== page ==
Exercise and heart health

 

A chara, – A front-page article (September 21st), reported findings from a Korean study published in the journal, Heart.

The article stated that “exercise could increase heart attack risk”. In our opinion, this is an entirely incorrect interpretation of the study and the assertion is in no way supported by the evidence presented in the paper referred to.

First, the risk of heart attack was not investigated in the study. In fact, it is one of its central limitations and is clearly acknowledged as such by the authors.

Second, what the article does show, is that there appeared to be a higher rate of calcium deposition in the heart arteries of patients who exercise more.

While this is an interesting finding, it may be misleading: as calcium deposition increases with age, it might simply reflect the fact that patients in the study who were active were marginally older (and tended to have higher blood pressure) than the patients who were inactive.

Third, even if the association were true, and not due to confounding factors such as age or blood pressure differences between the groups, this increase in calcium deposition might represent a positive phenomenon, related to improved healing and stabilisation of cholesterol deposits in the heart arteries.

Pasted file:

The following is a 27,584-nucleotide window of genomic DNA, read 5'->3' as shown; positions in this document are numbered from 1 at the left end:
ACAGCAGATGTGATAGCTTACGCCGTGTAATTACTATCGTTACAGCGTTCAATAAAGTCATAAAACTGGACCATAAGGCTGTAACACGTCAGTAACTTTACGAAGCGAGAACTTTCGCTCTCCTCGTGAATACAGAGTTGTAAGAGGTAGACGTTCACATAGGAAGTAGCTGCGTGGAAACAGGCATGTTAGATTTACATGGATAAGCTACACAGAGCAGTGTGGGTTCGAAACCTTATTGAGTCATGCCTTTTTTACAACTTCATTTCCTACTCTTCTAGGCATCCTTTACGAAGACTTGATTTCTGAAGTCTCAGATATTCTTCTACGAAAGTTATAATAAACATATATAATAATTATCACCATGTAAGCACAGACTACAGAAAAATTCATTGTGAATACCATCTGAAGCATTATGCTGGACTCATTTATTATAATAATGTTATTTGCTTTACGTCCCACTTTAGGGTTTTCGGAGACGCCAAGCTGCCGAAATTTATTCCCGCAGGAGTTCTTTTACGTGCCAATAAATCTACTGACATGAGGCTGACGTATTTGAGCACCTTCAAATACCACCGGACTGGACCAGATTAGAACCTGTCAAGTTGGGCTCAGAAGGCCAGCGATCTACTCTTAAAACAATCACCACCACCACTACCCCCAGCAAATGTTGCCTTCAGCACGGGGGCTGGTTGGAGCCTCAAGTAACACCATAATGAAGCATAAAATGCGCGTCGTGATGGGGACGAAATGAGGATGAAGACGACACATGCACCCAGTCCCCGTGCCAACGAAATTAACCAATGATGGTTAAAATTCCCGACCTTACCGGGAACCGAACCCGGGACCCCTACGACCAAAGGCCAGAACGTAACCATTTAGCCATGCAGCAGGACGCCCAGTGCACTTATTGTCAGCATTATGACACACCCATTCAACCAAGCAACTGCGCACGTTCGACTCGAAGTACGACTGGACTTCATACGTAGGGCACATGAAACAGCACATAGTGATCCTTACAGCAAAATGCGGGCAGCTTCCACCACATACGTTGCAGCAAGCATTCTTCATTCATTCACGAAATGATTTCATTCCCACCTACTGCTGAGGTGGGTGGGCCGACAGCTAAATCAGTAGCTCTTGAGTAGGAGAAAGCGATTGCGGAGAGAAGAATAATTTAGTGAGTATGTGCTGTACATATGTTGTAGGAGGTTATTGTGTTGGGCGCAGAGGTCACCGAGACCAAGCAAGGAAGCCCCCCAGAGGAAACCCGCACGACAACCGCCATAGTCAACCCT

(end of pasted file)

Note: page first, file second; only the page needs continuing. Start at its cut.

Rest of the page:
In fact, this is explicitly stated by the authors as one of the conclusions in the final line of the study.

Finally, independent of the academic question examined in the Korean study, the authors are at pains to point out that the heart disease-related benefits of physical activity are unquestionable.

Current expert guidelines in Europe and the US recommend at least 150 minutes of moderate intensity exercise per week (eg, brisk walking, light jogging) or at least 75 minutes of vigorous intensity exercise per week (eg, jogging, running) in order to prevent heart disease.

It is most important that this message is not lost in translation.

– Is mise,

Is mise,

Prof ROBERT BYRNE,

Professor of Cardiovascular Research, RCSI, Director of Cardiology and Director of Cardiovascular Research Institute (CVRI) Dublin, Mater Private Network

Dr RÓISÍN COLLERAN,

Honorary Senior Lecturer, RCSI, Consultant Cardiologist, Mater Private Network

Dr HIMANSHU RAI

Honorary Senior Lecturer, RCSI, Director of Cardiovascular Imaging Core Laboratory, CVRI Dublin, Mater Private Network